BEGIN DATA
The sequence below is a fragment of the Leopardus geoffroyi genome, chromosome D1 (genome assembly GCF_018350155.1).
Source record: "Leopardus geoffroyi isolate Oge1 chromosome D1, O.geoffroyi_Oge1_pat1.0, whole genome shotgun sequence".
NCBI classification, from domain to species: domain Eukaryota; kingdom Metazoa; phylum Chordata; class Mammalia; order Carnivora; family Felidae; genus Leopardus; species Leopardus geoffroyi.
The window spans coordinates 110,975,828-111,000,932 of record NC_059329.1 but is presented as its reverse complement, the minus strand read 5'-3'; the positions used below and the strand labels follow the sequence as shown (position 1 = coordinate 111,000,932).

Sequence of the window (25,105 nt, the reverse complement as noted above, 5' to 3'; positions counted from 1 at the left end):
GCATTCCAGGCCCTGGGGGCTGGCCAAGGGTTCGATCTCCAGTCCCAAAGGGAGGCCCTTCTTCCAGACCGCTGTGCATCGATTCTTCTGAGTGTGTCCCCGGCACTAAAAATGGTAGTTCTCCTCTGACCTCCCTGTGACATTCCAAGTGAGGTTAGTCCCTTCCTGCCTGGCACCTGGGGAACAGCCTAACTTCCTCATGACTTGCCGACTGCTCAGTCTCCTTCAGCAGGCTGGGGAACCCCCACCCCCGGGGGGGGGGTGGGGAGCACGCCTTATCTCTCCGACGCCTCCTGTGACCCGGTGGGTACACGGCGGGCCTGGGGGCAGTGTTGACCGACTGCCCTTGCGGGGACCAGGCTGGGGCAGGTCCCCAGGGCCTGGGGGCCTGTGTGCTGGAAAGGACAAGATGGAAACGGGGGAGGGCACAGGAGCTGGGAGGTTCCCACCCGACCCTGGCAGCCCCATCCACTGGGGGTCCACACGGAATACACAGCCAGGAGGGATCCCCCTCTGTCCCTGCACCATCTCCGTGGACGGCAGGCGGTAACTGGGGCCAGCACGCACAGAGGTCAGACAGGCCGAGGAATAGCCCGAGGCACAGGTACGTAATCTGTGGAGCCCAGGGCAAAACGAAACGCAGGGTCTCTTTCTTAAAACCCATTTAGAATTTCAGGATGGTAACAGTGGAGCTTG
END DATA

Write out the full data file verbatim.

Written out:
The sequence below is a fragment of the Leopardus geoffroyi genome, chromosome D1 (genome assembly GCF_018350155.1).
Source record: "Leopardus geoffroyi isolate Oge1 chromosome D1, O.geoffroyi_Oge1_pat1.0, whole genome shotgun sequence".
NCBI classification, from domain to species: domain Eukaryota; kingdom Metazoa; phylum Chordata; class Mammalia; order Carnivora; family Felidae; genus Leopardus; species Leopardus geoffroyi.
The window spans coordinates 110,975,828-111,000,932 of record NC_059329.1 but is presented as its reverse complement, the minus strand read 5'-3'; the positions used below and the strand labels follow the sequence as shown (position 1 = coordinate 111,000,932).

Sequence of the window (25,105 nt, the reverse complement as noted above, 5' to 3'; positions counted from 1 at the left end):
GCATTCCAGGCCCTGGGGGCTGGCCAAGGGTTCGATCTCCAGTCCCAAAGGGAGGCCCTTCTTCCAGACCGCTGTGCATCGATTCTTCTGAGTGTGTCCCCGGCACTAAAAATGGTAGTTCTCCTCTGACCTCCCTGTGACATTCCAAGTGAGGTTAGTCCCTTCCTGCCTGGCACCTGGGGAACAGCCTAACTTCCTCATGACTTGCCGACTGCTCAGTCTCCTTCAGCAGGCTGGGGAACCCCCACCCCCGGGGGGGGGGTGGGGAGCACGCCTTATCTCTCCGACGCCTCCTGTGACCCGGTGGGTACACGGCGGGCCTGGGGGCAGTGTTGACCGACTGCCCTTGCGGGGACCAGGCTGGGGCAGGTCCCCAGGGCCTGGGGGCCTGTGTGCTGGAAAGGACAAGATGGAAACGGGGGAGGGCACAGGAGCTGGGAGGTTCCCACCCGACCCTGGCAGCCCCATCCACTGGGGGTCCACACGGAATACACAGCCAGGAGGGATCCCCCTCTGTCCCTGCACCATCTCCGTGGACGGCAGGCGGTAACTGGGGCCAGCACGCACAGAGGTCAGACAGGCCGAGGAATAGCCCGAGGCACAGGTACGTAATCTGTGGAGCCCAGGGCAAAACGAAACGCAGGGTCTCTTTCTTAAAACCCATTTAGAATTTCAGGATGGTAACAGTGGAGCTTG